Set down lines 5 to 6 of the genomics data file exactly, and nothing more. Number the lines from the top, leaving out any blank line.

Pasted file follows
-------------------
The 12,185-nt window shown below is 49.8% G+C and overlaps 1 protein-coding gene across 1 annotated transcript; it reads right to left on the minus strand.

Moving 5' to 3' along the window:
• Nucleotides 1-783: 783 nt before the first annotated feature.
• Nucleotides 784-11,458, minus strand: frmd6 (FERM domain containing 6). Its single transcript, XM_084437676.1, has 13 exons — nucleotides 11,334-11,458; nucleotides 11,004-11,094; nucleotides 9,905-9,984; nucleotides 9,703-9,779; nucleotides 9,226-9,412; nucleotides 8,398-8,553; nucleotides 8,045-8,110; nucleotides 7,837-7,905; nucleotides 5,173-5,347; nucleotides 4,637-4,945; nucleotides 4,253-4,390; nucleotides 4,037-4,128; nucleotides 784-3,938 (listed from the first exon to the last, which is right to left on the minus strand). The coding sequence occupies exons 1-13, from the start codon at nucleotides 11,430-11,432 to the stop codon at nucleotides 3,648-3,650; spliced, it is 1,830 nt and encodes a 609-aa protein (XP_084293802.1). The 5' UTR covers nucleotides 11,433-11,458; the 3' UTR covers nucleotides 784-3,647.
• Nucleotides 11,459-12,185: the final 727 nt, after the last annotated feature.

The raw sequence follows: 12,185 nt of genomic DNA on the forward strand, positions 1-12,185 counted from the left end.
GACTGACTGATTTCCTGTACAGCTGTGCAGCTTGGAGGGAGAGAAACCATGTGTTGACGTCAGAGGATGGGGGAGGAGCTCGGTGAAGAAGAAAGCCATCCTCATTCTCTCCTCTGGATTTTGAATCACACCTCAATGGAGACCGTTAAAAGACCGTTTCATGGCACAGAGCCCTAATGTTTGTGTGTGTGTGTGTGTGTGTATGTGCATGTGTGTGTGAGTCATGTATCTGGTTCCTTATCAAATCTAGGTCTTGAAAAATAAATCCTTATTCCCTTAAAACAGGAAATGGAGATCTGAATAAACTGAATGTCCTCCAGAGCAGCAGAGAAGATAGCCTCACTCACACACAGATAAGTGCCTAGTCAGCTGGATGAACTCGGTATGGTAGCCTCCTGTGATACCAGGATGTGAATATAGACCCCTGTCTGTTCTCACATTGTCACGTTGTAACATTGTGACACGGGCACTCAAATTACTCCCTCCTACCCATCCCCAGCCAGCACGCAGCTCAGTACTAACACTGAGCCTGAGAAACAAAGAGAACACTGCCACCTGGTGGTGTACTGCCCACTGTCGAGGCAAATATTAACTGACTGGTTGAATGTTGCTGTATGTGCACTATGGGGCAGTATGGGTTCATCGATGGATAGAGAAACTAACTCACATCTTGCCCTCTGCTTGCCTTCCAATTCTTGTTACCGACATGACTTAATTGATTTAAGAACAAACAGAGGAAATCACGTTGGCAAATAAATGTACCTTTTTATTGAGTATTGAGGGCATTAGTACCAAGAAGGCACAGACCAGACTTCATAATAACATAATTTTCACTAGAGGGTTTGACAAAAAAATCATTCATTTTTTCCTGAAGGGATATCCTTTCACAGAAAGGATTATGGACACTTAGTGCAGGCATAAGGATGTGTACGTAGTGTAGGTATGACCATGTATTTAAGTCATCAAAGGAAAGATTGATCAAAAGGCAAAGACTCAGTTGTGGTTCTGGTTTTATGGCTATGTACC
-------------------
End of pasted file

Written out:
• Nucleotides 11,459-12,185: the final 727 nt, after the last annotated feature.

The raw sequence follows: 12,185 nt of genomic DNA on the forward strand, positions 1-12,185 counted from the left end.